MinervaBMJ 1997; 314 doi: http://dx.doi.org/10.1136/bmj.314.7090.1358 (Published 03 May 1997) Cite this as: BMJ 1997;314:1358
Eight studies have been reported and 15 more are under way in Europe to investigate the effects on health of extremely low frequency electromagnetic fields (as found around high voltage power lines). A review in the Scandinavian Journal of Work, Environment, and Health (1997;23:5-14) calls for no more studies to be started until a pooled reanalysis has been made of the existing data. At present the results “suggest some support for the hypothesis linking electromagnetic fields with childhood leukaemia.”
Younger patients are sometimes told that their age makes them unsuitable for a hip replacement operation, but a report from the Queen Alexandra Hospital, Portsmouth, gives some encouraging results (Journal of Bone and Joint Surgery B 1997;79:240-6). Forty six patients with an average age of 41 had 57 hips replaced by Stanmore hips. The survival rate of the joints was 90% at 10 years and 68% at 15 years, and the authors conclude that total hip replacement is suitable for younger patients provided the prosthesis is known to give reliable results after long term follow up.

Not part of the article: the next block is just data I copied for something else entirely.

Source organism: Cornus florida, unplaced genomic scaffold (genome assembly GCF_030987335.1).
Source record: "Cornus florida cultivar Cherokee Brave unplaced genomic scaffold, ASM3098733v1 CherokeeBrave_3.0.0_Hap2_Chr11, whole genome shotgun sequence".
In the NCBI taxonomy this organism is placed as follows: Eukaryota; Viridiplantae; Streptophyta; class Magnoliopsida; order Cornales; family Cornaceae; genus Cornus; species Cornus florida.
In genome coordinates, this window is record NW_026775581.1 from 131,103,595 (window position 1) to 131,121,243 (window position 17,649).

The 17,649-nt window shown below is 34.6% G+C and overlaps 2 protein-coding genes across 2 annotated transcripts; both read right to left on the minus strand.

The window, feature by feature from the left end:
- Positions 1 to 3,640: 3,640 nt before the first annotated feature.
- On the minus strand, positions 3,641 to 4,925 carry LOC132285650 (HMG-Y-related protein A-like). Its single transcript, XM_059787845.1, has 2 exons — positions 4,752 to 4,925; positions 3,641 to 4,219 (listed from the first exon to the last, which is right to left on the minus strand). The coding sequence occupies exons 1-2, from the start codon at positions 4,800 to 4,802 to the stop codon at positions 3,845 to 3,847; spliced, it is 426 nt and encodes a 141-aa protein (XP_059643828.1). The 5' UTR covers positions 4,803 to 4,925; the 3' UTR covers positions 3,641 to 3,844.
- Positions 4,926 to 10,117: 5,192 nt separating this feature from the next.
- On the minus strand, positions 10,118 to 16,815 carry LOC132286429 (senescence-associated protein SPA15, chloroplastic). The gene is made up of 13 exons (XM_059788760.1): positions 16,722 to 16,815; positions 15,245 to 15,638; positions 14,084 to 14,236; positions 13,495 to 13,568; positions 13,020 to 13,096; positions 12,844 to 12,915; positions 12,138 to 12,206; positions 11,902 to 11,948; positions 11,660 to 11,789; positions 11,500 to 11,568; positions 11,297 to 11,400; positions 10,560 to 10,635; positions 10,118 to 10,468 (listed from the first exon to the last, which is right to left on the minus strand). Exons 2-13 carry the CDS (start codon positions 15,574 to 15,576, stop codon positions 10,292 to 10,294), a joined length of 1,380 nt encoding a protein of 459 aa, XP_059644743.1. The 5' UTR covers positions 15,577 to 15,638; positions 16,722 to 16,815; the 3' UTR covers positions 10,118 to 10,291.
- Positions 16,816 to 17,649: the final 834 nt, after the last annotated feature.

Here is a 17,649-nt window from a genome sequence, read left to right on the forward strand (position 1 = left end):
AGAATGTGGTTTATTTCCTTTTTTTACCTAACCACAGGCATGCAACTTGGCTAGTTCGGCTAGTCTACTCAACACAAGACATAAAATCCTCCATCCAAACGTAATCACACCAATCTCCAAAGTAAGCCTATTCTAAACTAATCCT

Why some people should be carriers of meningococci and others not is unknown, but the incidence of carriage is higher than average in people with genital gonorrhoea. A report in the Journal of …
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